Target Corp.’s first-quarter sales and earnings easily beat Wall Street estimates Wednesday, but the retailer said it still faces one more technical challenge as it puts its credit-card breach and Canadian misadventure behind it.
Brian Cornell, chairman and chief executive officer, said the April collaboration with Lilly Pulitzer had proved to be a major success, “with most of the collection selling out in the first few days.”
“We were disappointed, however, that our digital channels were not able to properly accommodate the surge in traffic at the time of the launch,” he said, “and the team is working to address root causes and learn from the experience as we prepare for the holiday season peak later this year.”
Target has earmarked $1 billion for investments in technology and supply chain enhancements “to make sure we’re partnering up technology with the ability to provide the product effectively through our supply chain.”
While Target’s Web site never crashed during the Pulitzer stampede, as it did during its 2011 collaboration with Missoni, the event was both reminiscent of the early crash and an uncomfortable reminder of Target’s struggles in late 2013 with a massive data breach that hurt its holiday performance and contributed to the departure of former ceo Gregg Steinhafel.
But in the first quarter, technology served Target well as digital channel sales rose 37.8 percent and contributed 0.8 points to an overall comparable sales advance of 2.3 percent versus a 0.3 percent decline in the year-ago period.
Digital sales’ share of overall revenues rose to 2.8 percent in the first quarter, or about $480 million, up from 2.1 percent, or about $350 million, a year ago. Cornell estimated that about two-thirds of digital sales growth in the quarter came from increases in apparel and home merchandise.
Overall in the three months ended May 2, the Minneapolis-based discounter posted net income of $635 million, or 98 cents a diluted share, 51.9 percent above the $418 million, or 66 cents, recorded in the year-ago period.
Eliminating special items, EPS hit $1.10, 7 cents above the mean expectation of analysts.
Revenues rose 2.8 percent, to $17.12 billion from $16.66 billion, and gross margin amped up to 30.4 percent of sales from 29.5 percent a year ago.
The consensus estimate for revenues was $17.09 billion, providing Target with dual “beats” on a day when another major retailer, Lowe’s, reported a 4-cent miss.
Comparable sales growth in Target’s designated signature categories, including style, baby, kids and wellness, grew at more than twice the pace of the 2.3 percent corporate average.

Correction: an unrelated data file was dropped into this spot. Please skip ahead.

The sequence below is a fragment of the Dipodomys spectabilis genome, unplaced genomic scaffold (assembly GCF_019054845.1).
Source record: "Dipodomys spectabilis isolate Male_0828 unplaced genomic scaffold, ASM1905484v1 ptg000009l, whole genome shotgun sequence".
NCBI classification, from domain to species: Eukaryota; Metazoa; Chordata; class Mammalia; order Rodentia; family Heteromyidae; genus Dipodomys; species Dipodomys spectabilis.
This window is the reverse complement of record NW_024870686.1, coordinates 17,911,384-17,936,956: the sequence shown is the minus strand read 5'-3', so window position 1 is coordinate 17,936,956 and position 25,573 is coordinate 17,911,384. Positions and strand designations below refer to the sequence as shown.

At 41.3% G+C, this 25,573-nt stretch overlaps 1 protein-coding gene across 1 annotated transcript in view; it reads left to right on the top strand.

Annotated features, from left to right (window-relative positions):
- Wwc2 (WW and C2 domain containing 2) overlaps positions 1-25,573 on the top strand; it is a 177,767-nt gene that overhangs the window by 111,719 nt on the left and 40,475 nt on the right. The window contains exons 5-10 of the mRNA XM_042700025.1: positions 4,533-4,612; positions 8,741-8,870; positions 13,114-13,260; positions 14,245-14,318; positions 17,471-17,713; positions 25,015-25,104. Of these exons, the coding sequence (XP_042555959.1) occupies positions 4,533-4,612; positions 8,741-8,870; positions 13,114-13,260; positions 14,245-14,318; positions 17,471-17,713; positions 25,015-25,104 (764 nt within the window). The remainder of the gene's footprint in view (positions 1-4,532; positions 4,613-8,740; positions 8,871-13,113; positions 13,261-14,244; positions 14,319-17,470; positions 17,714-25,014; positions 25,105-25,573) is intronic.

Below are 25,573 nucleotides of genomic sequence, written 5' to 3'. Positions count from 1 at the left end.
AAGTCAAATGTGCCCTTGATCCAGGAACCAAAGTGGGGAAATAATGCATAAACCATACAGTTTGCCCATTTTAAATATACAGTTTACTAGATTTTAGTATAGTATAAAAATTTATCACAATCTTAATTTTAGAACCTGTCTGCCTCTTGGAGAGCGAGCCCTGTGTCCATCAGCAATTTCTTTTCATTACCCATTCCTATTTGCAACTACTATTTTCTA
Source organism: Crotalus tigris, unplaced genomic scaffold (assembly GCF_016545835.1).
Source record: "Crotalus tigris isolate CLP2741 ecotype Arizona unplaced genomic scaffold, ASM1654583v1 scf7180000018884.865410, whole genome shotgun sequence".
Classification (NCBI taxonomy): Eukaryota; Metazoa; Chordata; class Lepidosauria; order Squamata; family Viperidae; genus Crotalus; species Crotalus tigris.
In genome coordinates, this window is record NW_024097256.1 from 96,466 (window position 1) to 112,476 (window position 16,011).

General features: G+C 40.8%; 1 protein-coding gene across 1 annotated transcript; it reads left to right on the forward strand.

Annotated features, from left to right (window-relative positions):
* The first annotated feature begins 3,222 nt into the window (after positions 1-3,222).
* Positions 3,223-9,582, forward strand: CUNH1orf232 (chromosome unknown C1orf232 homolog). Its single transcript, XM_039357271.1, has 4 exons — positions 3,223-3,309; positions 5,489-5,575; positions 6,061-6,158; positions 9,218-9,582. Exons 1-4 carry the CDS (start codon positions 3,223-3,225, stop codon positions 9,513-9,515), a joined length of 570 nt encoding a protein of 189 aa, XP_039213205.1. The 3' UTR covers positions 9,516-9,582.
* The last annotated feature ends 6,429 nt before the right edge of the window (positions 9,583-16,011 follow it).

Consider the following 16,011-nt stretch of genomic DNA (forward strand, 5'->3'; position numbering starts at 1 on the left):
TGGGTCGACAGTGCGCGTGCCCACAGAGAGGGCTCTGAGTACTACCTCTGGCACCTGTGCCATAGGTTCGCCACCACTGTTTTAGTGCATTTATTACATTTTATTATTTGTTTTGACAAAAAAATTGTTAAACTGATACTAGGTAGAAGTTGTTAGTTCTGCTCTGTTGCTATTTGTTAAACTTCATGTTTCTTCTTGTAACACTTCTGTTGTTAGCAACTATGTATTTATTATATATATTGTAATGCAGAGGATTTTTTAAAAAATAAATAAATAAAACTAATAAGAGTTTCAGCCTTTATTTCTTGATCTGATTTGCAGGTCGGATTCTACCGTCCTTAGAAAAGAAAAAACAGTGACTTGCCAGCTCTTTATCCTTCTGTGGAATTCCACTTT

Other metrics came up in Target’s favor during the quarter. Transactions rose 2.9 percent and average transaction amount rose 1.4 percent.
Average selling price increased 5.1 percent, although units per transaction declined 3.6 percent.
“This decline in average units was driven by category mix, particularly apparel, along with channel mix as digital transactions typically have fewer units at higher average retail,” said Kathryn Tesija, chief merchandising and supply chain officer, on a morning conference call with analysts.
She also lauded Merona’s performance during the quarter and that of its newest brand, the Ava & Viv plus-size assortment. The Pulitzer initiative in April essentially served as “the icing on the cake,” she commented, despite its relatively small size. Ava & Viv is Target’s privately branded attempt to crack the large-size market in the U.S., estimated at $17.5 billion.
The equity markets liked what they saw in Target’s results, sending shares up 1 percent in early trading. They closed slightly off the mark, rising 0.3 percent to $78.18. The S&P 500 Retailing Industry Group was off 0.6 percent to 1,138.25.
Charlie O’Shea, vice president of Moody’s Investors Service, was impressed by Target’s progress on the digital front. “Target has been lagging its key peers, Wal-Mart and Best Buy, in this critical category for the past few years,” he said. “However, it is clear from recent digital performance that the company’s catch-up efforts are bearing fruit.”
The company said the sale of its former stores in Canada is expected to be completed by the end of next month. Also, it said expenses associated with the credit-card breach totaled $166 million, with $256 million in expense outlay offset by $90 million in insurance receivables.